For much of the last twenty years, it has felt as if there must be a tipping point with regard to ticket prices, a level at which further increases will become commercially untenable. This hasn’t happened yet, though, and there are few signs that these increases are likely to even slow down in the near future. There remain hundreds of thousands of supporters that can, at this point in time, still afford to buy tickets on a regular basis, but it hardly seems prudent to leave any protest until after almost everybody has been priced out of the game, without even taking into consideration that an attitude of “I’m alright Jack” should surely run counter-intuitively to the very collective essence of what it means to be the supporter of a football club. It certainly seems as if football clubs will continue to charge what they can get away with for as long as we put up with it. And we have been putting up with it for far too long.
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Ian began writing Twohundredpercent in May 2006. He lives in Brighton. He has also written for, amongst others, Pitch Invasion, FC Business Magazine, The Score, When Saturday Comes, Stand Against Modern Football and The Football Supporter. Ian was the first winner of the Socrates Award For Not Being Dead Yet at the 2010 NOPA awards for football bloggers.
Agree with the sentiments here. How can it be that fans in Germany can organise themselves to protest against ticket prices and we can’t?
The most obvious example is the Dortmund fans who boycotted the derby with Schalke when being asked to pay €20 to stand up (Kein Zwanni für nen Steher – clumsily translated as ‘No Twenty for a standing place’).
However, on the example you mention of price variation between the Boleyn Ground and Old Trafford, in the FA Cup prices have to be agreed by both clubs, so one can only assume West Ham are complicit in the £45 price their fans will have to pay. Perhaps West Ham are taking the pragmatic approach to maximising their 45% share of the gate money?
I agree with the sentiment entirely and I do think there will come a point that fans say enough is enough and vote with their feet.
The problem is, certainly in the top flight these days, television money dwarfs income from tickets so much that clubs are probably not going to be bothered if their stadiums are half-empty.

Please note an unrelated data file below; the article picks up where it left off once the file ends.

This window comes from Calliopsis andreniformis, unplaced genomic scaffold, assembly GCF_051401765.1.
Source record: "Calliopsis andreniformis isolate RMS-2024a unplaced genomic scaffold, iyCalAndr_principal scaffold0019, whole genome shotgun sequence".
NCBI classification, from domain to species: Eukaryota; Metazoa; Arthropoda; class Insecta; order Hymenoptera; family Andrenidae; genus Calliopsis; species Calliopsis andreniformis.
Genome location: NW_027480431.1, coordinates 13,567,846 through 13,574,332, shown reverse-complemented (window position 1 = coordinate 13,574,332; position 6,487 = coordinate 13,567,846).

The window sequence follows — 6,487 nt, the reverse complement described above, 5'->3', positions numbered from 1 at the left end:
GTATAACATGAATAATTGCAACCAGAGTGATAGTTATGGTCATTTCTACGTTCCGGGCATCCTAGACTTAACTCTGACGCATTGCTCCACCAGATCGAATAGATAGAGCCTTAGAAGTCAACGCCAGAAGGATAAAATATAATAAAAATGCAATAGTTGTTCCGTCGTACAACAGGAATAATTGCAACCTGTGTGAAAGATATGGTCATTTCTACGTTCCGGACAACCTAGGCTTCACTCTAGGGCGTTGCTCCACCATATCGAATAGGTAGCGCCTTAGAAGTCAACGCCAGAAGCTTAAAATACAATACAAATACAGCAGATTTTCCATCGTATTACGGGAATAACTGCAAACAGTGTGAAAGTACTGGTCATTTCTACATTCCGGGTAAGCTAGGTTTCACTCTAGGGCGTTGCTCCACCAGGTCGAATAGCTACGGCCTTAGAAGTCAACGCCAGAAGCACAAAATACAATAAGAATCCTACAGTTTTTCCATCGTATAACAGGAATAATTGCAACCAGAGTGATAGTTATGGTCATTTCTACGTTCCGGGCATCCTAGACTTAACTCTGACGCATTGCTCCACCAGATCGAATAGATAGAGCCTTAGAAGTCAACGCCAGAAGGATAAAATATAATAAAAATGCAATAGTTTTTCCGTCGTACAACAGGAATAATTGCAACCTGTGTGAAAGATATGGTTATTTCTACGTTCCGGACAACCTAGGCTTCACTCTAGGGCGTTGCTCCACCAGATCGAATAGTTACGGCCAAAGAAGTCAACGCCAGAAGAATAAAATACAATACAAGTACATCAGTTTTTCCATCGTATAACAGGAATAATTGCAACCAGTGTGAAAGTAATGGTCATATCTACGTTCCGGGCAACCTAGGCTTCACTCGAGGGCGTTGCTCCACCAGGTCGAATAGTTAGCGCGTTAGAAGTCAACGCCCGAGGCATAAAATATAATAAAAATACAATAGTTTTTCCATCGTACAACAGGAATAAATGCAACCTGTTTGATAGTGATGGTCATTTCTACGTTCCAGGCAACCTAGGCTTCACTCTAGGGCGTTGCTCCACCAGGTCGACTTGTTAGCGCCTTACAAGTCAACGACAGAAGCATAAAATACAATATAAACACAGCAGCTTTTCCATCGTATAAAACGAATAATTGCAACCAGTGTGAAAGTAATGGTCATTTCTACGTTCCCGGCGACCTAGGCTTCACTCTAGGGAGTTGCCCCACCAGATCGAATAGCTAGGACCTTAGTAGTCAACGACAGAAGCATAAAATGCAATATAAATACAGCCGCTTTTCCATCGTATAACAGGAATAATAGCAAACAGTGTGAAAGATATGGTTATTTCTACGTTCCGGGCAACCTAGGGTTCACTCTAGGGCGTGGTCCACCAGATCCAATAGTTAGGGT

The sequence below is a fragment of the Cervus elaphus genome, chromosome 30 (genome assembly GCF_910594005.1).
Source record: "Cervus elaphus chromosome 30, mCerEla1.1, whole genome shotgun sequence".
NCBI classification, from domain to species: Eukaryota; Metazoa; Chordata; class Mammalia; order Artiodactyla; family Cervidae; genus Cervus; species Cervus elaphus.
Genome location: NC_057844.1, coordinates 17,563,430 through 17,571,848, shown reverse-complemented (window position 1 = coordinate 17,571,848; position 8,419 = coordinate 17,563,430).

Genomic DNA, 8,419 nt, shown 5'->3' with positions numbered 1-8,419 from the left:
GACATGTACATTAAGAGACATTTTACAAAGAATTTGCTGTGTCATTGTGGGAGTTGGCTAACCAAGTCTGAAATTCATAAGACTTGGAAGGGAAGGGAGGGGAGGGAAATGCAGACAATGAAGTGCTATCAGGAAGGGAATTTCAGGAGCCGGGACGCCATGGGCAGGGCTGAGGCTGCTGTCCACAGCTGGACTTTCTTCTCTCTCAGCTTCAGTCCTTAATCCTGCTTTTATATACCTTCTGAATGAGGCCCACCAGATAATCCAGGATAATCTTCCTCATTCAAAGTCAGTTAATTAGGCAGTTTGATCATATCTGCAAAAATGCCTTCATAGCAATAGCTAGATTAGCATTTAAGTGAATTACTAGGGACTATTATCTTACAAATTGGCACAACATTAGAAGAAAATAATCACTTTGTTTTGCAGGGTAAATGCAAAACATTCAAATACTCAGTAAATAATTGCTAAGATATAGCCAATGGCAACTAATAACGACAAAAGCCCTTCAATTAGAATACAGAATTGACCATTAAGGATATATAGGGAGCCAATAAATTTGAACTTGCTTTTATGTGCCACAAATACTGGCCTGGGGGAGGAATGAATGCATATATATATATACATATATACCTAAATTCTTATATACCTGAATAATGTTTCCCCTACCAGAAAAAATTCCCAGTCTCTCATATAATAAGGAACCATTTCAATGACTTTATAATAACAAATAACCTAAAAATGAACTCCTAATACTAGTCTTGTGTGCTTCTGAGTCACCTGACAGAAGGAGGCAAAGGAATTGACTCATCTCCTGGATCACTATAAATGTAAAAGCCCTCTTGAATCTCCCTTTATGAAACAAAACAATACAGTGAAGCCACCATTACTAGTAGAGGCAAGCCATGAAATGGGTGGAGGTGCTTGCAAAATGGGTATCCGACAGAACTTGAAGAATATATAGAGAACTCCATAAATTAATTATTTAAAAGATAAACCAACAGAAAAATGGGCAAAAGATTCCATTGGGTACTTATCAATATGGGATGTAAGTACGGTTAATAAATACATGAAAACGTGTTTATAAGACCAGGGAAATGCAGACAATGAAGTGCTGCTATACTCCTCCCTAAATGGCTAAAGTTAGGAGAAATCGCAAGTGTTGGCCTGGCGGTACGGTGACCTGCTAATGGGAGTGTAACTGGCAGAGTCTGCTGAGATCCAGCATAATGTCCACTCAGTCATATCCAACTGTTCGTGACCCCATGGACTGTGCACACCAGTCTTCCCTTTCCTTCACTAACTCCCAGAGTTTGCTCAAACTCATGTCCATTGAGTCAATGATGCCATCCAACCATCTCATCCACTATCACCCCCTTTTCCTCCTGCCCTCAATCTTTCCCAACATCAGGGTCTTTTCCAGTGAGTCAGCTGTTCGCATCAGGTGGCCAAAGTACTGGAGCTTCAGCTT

There’s also the point that fans find it really hard to walk away from their clubs. Although we get treated like normal consumers by clubs these days, we don’t act like them. We don’t generally choose to go somewhere cheaper if we don’t feel we’re getting value for money.
My own club Burnley wanted £31 for me, as a non-member, to watch the Blackburn Rovers game from the best seats at Turf Moor. I decided I couldn’t justify the spending, but would never have forgiven myself for missing it had we won the game.
Ian, if you look at the long term stats for the whole of the post war period, and also at growth rates since the mid 1980s it does seem as if football attendances have been in a period of stagnation for much of the last decade.
Part of this is due to the recession, though the trend pre-dates 2008. Part too is high prices, but in my view the biggest thing (which is connected to high prices) is a lack of capacity. The Premier league has a capacity utilisation of 93%, compared to 58% for the total football league. The simple economics is that with more demand than supply for many PL games clubs have been getting away with price increases.
The stadium construction boom also seems to have come to an end after peaking in the late 1990s and clubs are very much taking the easier approach of focusing on growing their TV and commercial revenues rather than trying to meet demand by building huge stadia. It’s very much a short term approach, but one which seems unlikely to change particularly given the growing importance of broadcast and commercial revenue compared to matchday revenue.
I’ve drawn a couple of graphs about it here: http://rowzfootball.wordpress.com/2012/11/14/the-end-of-growth-have-english-football-attendances-peaked-and-what-happens-next/
A major part of me turning my back on Charlton Athletic was ticket prices. Yes I could afford them but the pain of seeing £20+ being blown on an inept performance or defeat was too much; if Worthing lose yes it hurts, but £9 means that I don’t hate myself for wasting money
Even more ambitiously but necessarily, such a boycott should really be accompanied by a refusal of all away fans to watch the game on television as well.